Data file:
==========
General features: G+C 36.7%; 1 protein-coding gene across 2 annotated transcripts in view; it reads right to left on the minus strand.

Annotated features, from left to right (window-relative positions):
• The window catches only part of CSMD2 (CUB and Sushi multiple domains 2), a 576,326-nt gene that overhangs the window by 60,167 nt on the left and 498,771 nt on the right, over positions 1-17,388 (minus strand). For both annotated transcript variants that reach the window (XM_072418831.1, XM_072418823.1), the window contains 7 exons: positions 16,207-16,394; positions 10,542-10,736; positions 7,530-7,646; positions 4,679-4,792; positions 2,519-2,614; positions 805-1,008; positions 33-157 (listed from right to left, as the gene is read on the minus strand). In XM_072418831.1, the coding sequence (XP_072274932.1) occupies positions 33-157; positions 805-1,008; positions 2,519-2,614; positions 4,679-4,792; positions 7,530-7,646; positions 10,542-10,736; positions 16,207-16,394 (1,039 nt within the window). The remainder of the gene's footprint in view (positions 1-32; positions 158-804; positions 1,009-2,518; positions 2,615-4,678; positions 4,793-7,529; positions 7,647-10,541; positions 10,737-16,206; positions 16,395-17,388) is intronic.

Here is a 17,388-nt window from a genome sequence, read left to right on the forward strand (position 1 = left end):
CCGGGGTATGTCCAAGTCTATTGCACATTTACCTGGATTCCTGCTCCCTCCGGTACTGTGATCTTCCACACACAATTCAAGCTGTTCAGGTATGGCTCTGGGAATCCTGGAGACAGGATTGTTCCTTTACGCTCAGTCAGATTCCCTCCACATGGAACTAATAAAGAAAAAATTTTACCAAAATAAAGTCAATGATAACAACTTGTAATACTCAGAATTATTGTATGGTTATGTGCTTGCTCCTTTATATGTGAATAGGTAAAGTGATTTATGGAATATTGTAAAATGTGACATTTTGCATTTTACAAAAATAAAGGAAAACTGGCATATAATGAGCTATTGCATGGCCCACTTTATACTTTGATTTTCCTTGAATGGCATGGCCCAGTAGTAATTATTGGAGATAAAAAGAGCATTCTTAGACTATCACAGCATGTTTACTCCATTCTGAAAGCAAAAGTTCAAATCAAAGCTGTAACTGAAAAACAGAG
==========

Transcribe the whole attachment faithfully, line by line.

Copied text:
General features: G+C 36.7%; 1 protein-coding gene across 2 annotated transcripts in view; it reads right to left on the minus strand.

Annotated features, from left to right (window-relative positions):
• The window catches only part of CSMD2 (CUB and Sushi multiple domains 2), a 576,326-nt gene that overhangs the window by 60,167 nt on the left and 498,771 nt on the right, over positions 1-17,388 (minus strand). For both annotated transcript variants that reach the window (XM_072418831.1, XM_072418823.1), the window contains 7 exons: positions 16,207-16,394; positions 10,542-10,736; positions 7,530-7,646; positions 4,679-4,792; positions 2,519-2,614; positions 805-1,008; positions 33-157 (listed from right to left, as the gene is read on the minus strand). In XM_072418831.1, the coding sequence (XP_072274932.1) occupies positions 33-157; positions 805-1,008; positions 2,519-2,614; positions 4,679-4,792; positions 7,530-7,646; positions 10,542-10,736; positions 16,207-16,394 (1,039 nt within the window). The remainder of the gene's footprint in view (positions 1-32; positions 158-804; positions 1,009-2,518; positions 2,615-4,678; positions 4,793-7,529; positions 7,647-10,541; positions 10,737-16,206; positions 16,395-17,388) is intronic.

Here is a 17,388-nt window from a genome sequence, read left to right on the forward strand (position 1 = left end):
CCGGGGTATGTCCAAGTCTATTGCACATTTACCTGGATTCCTGCTCCCTCCGGTACTGTGATCTTCCACACACAATTCAAGCTGTTCAGGTATGGCTCTGGGAATCCTGGAGACAGGATTGTTCCTTTACGCTCAGTCAGATTCCCTCCACATGGAACTAATAAAGAAAAAATTTTACCAAAATAAAGTCAATGATAACAACTTGTAATACTCAGAATTATTGTATGGTTATGTGCTTGCTCCTTTATATGTGAATAGGTAAAGTGATTTATGGAATATTGTAAAATGTGACATTTTGCATTTTACAAAAATAAAGGAAAACTGGCATATAATGAGCTATTGCATGGCCCACTTTATACTTTGATTTTCCTTGAATGGCATGGCCCAGTAGTAATTATTGGAGATAAAAAGAGCATTCTTAGACTATCACAGCATGTTTACTCCATTCTGAAAGCAAAAGTTCAAATCAAAGCTGTAACTGAAAAACAGAG